Pope Francis opened a highly contentious three-week summit Sunday that could potentially clear the way for some married men to become Catholic priests.
The meeting – which focuses on environmental and religious issues in the Amazon region – will take up the question of whether some respected married elder men could be ordained to help overcome a shortage of priests in remote areas in the region.
If approved, it would be a first for the Catholic church and overturn centuries of tradition of a celibate priesthood.
That possibility has caused outrage among Conservative groups who have been protesting with prayer vigils after American Cardinal Raymond Burke and Bishop Athanasius Schneider of Kazakhstan called for “a crusade of prayer and fasting” for 40 days throughout the meeting.
Earlier this week, some 200 Catholics, calling themselves a “spiritual army” stood in formation, rosaries in hand, under the statue of St. Michael the Archangel near the Vatican, to pray for the meeting, also called a Synod.
The battle over ordaining married men may not turn out to be as contentious as some fear, however.
Canadian Cardinal Marc Ouellet, who heads the Vatican’s powerful office for bishops and will be voting in the synod, said he is leaning against the proposal.
“I am skeptical, and I think I am not the only one,” Ouellet said at a news conference in Rome on Wednesday.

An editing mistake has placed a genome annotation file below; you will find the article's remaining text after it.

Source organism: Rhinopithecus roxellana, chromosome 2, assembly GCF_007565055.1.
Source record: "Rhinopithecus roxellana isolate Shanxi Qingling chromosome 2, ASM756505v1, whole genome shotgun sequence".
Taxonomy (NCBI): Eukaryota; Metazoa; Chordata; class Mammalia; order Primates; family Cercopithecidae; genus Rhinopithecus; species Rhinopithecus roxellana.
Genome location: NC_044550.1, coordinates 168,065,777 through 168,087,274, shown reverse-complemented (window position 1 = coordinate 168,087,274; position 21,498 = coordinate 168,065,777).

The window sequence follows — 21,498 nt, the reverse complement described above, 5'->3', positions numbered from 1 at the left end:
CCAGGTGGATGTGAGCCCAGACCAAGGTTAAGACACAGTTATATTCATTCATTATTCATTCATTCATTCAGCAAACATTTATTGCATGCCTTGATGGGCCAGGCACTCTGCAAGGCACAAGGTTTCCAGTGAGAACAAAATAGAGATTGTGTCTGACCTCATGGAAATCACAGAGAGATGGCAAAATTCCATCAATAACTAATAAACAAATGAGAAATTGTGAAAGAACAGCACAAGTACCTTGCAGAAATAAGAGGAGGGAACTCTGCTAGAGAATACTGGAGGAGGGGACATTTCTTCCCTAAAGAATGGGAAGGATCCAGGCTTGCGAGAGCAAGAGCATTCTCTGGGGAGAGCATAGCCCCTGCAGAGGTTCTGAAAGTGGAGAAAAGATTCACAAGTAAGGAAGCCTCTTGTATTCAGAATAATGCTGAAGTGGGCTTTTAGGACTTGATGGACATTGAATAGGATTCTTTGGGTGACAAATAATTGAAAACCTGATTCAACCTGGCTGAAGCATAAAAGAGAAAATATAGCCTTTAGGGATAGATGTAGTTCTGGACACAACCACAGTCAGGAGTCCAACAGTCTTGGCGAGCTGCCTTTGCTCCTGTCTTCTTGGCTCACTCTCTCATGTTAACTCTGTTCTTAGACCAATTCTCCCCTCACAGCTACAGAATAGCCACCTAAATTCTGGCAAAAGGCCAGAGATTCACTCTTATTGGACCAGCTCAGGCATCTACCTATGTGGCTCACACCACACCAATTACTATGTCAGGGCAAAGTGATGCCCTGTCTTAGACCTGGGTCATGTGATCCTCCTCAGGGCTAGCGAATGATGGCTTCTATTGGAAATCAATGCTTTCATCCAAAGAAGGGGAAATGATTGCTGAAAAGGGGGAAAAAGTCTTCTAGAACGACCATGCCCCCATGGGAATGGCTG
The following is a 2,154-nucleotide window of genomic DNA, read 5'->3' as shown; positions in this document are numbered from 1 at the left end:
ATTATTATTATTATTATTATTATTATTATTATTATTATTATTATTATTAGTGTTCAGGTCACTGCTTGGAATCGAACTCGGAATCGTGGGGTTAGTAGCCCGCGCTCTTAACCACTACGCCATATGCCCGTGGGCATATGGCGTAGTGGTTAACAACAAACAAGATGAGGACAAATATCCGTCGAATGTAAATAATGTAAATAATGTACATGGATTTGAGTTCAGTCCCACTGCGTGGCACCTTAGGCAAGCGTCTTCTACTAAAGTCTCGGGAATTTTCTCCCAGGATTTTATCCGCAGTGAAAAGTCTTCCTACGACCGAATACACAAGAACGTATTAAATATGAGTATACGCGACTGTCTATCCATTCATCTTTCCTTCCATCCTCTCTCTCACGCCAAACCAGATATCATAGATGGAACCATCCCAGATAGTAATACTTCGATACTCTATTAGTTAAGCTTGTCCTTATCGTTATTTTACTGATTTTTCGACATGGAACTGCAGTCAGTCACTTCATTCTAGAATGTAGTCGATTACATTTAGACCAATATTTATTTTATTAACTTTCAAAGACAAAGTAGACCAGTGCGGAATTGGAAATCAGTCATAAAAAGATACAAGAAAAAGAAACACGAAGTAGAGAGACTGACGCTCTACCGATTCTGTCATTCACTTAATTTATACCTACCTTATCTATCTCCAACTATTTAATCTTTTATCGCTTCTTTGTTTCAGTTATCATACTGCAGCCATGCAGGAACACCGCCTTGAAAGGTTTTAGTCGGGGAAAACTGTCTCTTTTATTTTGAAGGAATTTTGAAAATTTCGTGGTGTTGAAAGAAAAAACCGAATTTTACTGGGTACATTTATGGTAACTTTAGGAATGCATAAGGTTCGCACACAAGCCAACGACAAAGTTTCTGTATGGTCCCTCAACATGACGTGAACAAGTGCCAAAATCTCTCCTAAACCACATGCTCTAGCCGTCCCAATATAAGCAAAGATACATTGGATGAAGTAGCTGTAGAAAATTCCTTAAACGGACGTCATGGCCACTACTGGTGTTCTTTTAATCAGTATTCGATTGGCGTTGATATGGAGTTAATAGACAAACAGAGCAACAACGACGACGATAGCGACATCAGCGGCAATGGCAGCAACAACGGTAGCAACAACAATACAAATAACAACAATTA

“There is someone above me who is even more skeptical who has authorized the debate and that’s OK,” he said, in an apparent reference to Pope Francis.
Conservatives are not the only groups dissatisfied with the meeting.
Catholic women’s groups, including nuns, have also been protesting with signs in front of the Vatican, demanding the right to vote in the gathering.
A total of 185 men, consisting of priests and bishops, will be voting on the proposals. A group of 35 women, mostly nuns, will be participating, but they do not have the right to vote.
The meeting takes place behind closed doors for three weeks. Voting members each have an opportunity to speak, usually for about 10 minutes each, on topics related to the agenda.
The agenda, called by its Latin name the “Instrumentum Laboris,” or “working document,” consists of 147 points, which are condensed into a final document and voted on at the end of the Synod by a “yea” or “nay” vote.
Point 129 of the Instrumentum Laboris contains the suggestion that, “the possibility of priestly ordination be studied for older people, preferably indigenous, respected and accepted by their community, even if they have an existing and stable family, in order to ensure availability of the Sacraments that accompany and sustain the Christian life.”
Included in point 129 is the question of the role of women.
“Identify the type of official ministry that can be conferred on women, taking into account the central role they play today in the Church in the Amazon.”
Proposals approved by the meeting will be sent to Pope Francis for a final decision.
Delia Gallagher reported from Rome, while Tara John wrote in London.